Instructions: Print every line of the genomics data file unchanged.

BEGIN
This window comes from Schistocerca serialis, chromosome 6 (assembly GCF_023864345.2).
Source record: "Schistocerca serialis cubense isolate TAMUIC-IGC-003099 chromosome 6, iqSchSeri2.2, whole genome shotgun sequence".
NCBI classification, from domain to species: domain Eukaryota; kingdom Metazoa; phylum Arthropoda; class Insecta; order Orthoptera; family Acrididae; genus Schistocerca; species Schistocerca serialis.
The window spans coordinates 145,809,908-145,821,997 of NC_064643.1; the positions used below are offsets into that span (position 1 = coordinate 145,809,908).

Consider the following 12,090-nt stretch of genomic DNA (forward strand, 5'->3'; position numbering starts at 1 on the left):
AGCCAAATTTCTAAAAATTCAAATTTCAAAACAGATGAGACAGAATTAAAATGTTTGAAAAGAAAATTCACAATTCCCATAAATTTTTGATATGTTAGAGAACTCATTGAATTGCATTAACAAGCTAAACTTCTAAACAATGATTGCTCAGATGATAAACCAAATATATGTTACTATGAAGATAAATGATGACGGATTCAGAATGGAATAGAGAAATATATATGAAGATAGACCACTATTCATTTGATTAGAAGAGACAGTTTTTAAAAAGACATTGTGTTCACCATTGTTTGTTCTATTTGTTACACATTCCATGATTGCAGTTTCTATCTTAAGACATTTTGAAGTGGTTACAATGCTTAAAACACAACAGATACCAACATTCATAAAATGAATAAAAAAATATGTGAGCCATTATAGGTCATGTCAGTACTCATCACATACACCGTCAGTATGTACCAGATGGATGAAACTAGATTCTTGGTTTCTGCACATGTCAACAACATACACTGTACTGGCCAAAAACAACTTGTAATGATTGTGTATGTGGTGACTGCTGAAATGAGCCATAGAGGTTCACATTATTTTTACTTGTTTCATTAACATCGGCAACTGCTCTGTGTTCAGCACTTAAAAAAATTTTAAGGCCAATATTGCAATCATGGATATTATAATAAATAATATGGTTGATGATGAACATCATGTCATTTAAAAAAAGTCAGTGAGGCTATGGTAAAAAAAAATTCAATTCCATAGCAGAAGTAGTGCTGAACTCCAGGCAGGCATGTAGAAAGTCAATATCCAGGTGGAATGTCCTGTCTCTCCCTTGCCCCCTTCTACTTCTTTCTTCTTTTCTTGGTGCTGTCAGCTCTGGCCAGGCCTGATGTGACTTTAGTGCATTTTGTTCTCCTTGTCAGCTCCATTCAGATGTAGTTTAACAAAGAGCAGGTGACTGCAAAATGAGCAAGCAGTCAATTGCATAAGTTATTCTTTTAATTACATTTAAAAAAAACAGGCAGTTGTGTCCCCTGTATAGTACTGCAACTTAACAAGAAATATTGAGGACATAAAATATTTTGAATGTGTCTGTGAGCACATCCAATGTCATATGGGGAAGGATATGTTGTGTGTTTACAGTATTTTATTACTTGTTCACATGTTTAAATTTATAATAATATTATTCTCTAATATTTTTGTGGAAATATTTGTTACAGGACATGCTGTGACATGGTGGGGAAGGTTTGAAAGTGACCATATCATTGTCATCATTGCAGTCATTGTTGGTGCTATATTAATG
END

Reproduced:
This window comes from Schistocerca serialis, chromosome 6 (assembly GCF_023864345.2).
Source record: "Schistocerca serialis cubense isolate TAMUIC-IGC-003099 chromosome 6, iqSchSeri2.2, whole genome shotgun sequence".
NCBI classification, from domain to species: domain Eukaryota; kingdom Metazoa; phylum Arthropoda; class Insecta; order Orthoptera; family Acrididae; genus Schistocerca; species Schistocerca serialis.
The window spans coordinates 145,809,908-145,821,997 of NC_064643.1; the positions used below are offsets into that span (position 1 = coordinate 145,809,908).

Consider the following 12,090-nt stretch of genomic DNA (forward strand, 5'->3'; position numbering starts at 1 on the left):
AGCCAAATTTCTAAAAATTCAAATTTCAAAACAGATGAGACAGAATTAAAATGTTTGAAAAGAAAATTCACAATTCCCATAAATTTTTGATATGTTAGAGAACTCATTGAATTGCATTAACAAGCTAAACTTCTAAACAATGATTGCTCAGATGATAAACCAAATATATGTTACTATGAAGATAAATGATGACGGATTCAGAATGGAATAGAGAAATATATATGAAGATAGACCACTATTCATTTGATTAGAAGAGACAGTTTTTAAAAAGACATTGTGTTCACCATTGTTTGTTCTATTTGTTACACATTCCATGATTGCAGTTTCTATCTTAAGACATTTTGAAGTGGTTACAATGCTTAAAACACAACAGATACCAACATTCATAAAATGAATAAAAAAATATGTGAGCCATTATAGGTCATGTCAGTACTCATCACATACACCGTCAGTATGTACCAGATGGATGAAACTAGATTCTTGGTTTCTGCACATGTCAACAACATACACTGTACTGGCCAAAAACAACTTGTAATGATTGTGTATGTGGTGACTGCTGAAATGAGCCATAGAGGTTCACATTATTTTTACTTGTTTCATTAACATCGGCAACTGCTCTGTGTTCAGCACTTAAAAAAATTTTAAGGCCAATATTGCAATCATGGATATTATAATAAATAATATGGTTGATGATGAACATCATGTCATTTAAAAAAAGTCAGTGAGGCTATGGTAAAAAAAAATTCAATTCCATAGCAGAAGTAGTGCTGAACTCCAGGCAGGCATGTAGAAAGTCAATATCCAGGTGGAATGTCCTGTCTCTCCCTTGCCCCCTTCTACTTCTTTCTTCTTTTCTTGGTGCTGTCAGCTCTGGCCAGGCCTGATGTGACTTTAGTGCATTTTGTTCTCCTTGTCAGCTCCATTCAGATGTAGTTTAACAAAGAGCAGGTGACTGCAAAATGAGCAAGCAGTCAATTGCATAAGTTATTCTTTTAATTACATTTAAAAAAAACAGGCAGTTGTGTCCCCTGTATAGTACTGCAACTTAACAAGAAATATTGAGGACATAAAATATTTTGAATGTGTCTGTGAGCACATCCAATGTCATATGGGGAAGGATATGTTGTGTGTTTACAGTATTTTATTACTTGTTCACATGTTTAAATTTATAATAATATTATTCTCTAATATTTTTGTGGAAATATTTGTTACAGGACATGCTGTGACATGGTGGGGAAGGTTTGAAAGTGACCATATCATTGTCATCATTGCAGTCATTGTTGGTGCTATATTAATG